“James Murdoch should be suspended from office while the police investigate what I believe is his personal authorization to plan the cover-up of this scandal,” Watson said. James Murdoch and Brooks “are not fit and proper persons to control any part of the media in this country,” he said.
Brooks, 43, has denied any knowledge of phone-tapping.
Lloyds, Britain’s biggest mortgage lender, said today it will pull a planned advertisement for its Halifax unit in the News of the World. GM’s Vauxhall division suspended its advertising after Ford took similar action yesterday.
London’s Metropolitan Police said in a statement today that documents provided by News International indicate that inappropriate payments might have been made to some officers and that the force would investigate. News Corp. appointed Ken Macdonald, a former director of public prosecutions, to advise it on co-operation with the police, News International said in an e-mailed statement.
The BBC reported that News International passed e-mails to the police that showed Andy Coulson, another former News of the World editor, authorized payments to police officers worth tens of thousands of pounds.
Coulson, who resigned from the newspaper in 2007 when a reporter was jailed for phone hacking, went on to work for Cameron as director of communications. He quit in January, just before News International began handing information to the police. He has always denied any knowledge of illegality.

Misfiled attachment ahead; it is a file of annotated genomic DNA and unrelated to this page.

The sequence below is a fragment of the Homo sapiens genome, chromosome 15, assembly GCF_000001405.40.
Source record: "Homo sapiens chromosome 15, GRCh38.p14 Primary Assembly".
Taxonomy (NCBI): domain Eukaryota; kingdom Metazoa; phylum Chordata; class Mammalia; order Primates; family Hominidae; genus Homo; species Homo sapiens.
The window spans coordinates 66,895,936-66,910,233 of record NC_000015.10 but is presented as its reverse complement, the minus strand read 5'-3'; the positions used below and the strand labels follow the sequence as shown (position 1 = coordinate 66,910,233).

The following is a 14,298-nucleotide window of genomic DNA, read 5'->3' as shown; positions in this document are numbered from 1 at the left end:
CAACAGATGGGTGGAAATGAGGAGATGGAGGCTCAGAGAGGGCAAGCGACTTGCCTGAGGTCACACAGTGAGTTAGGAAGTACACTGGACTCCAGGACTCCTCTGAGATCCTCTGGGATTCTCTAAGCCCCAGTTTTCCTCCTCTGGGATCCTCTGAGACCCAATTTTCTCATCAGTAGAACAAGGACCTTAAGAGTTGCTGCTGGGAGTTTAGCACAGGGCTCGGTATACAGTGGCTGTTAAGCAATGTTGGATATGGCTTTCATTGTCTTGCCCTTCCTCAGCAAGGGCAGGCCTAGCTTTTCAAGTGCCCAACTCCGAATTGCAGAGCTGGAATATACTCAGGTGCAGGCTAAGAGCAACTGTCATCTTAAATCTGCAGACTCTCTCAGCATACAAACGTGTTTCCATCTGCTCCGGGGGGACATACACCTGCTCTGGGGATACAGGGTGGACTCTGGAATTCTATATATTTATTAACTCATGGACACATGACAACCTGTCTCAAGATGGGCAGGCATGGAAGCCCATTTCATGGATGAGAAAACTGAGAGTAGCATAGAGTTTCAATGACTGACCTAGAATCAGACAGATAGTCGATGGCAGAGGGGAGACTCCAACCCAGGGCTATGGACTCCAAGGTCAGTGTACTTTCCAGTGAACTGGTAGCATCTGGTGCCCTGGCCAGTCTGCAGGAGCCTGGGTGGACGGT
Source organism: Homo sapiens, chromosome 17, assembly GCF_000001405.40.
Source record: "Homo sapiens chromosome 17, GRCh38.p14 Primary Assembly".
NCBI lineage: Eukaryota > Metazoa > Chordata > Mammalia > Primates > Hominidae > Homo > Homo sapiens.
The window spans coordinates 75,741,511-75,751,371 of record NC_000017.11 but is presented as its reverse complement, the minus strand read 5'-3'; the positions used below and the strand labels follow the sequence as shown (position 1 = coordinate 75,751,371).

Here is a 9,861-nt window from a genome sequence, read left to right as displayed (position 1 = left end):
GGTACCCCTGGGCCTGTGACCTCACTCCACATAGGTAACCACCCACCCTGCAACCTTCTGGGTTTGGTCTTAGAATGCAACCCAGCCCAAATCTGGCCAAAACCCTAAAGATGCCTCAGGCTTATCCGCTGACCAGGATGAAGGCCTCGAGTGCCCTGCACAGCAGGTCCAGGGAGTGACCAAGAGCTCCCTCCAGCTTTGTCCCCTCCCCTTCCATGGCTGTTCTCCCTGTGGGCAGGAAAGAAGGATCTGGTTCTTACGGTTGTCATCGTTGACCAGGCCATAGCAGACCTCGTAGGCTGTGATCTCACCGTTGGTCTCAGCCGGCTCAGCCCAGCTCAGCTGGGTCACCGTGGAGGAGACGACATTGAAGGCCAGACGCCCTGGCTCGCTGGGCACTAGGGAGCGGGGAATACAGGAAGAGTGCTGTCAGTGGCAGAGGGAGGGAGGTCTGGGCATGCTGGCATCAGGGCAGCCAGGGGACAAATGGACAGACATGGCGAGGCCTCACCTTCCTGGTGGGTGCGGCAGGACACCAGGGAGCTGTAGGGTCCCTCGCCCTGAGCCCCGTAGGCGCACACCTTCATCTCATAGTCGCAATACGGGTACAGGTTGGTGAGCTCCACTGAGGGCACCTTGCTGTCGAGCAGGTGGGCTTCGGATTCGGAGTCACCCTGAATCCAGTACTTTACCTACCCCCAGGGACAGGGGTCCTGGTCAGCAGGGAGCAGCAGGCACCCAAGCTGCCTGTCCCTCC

The four-year-old phone-hacking scandal widened this week after previously centering on celebrities, politicians and sports stars.
The Guardian newspaper reported July 4 that a private detective working for the News of the World deleted messages from the voicemail of murdered schoolgirl Milly Dowler in 2002, when Brooks was editor.
Detectives investigating phone-hacking have contacted the parents of Holly Wells and Jessica Chapman, two girls murdered in eastern England in 2002, the Press Association newswire reported yesterday. Families of the victims of the July 7, 2005, terror bombings in London were also told they may have been the target of phone hacking. Graham Foulkes, whose son David died, told the BBC he was contacted by police yesterday.
“We are no longer talking here about politicians and celebrities. We are talking about murder victims, potentially terrorist victims, having their phones hacked into,” Cameron said. “There is a major police investigation under way. It is one of the biggest police investigations currently under way in our country.”
News Corp. is already facing a trial in January, when a court will decide how much the company should pay in damages to Bryant and four others alleged to be phone-hacking victims, including actor Jude Law. News International has apologized and agreed to pay about 100,000 pounds to settle claims brought by actress Sienna Miller and another 20,000 pounds to former soccer player Andy Gray.
Liberal Democrat lawmaker Simon Hughes said he would ask Ofcom, Britain’s media regulator, this week to consider if News International is fit to hold a broadcasting license. “It would mean the act of merging BSkyB would not be able to go ahead,” Hughes told lawmakers.
Ofcom said in an e-mailed statement it is “closely monitoring the situation and in particular the investigations by the relevant authorities into the alleged unlawful activities.”
--With assistance from Jonathan Browning, Amy Thomson, Andrew Atkinson, Gavin Finch, Anthony Aarons, Colin Keatinge and Benjamin Purvis in London and Chris Reiter in Berlin. Editors: Eddie Buckle, Kenneth Wong.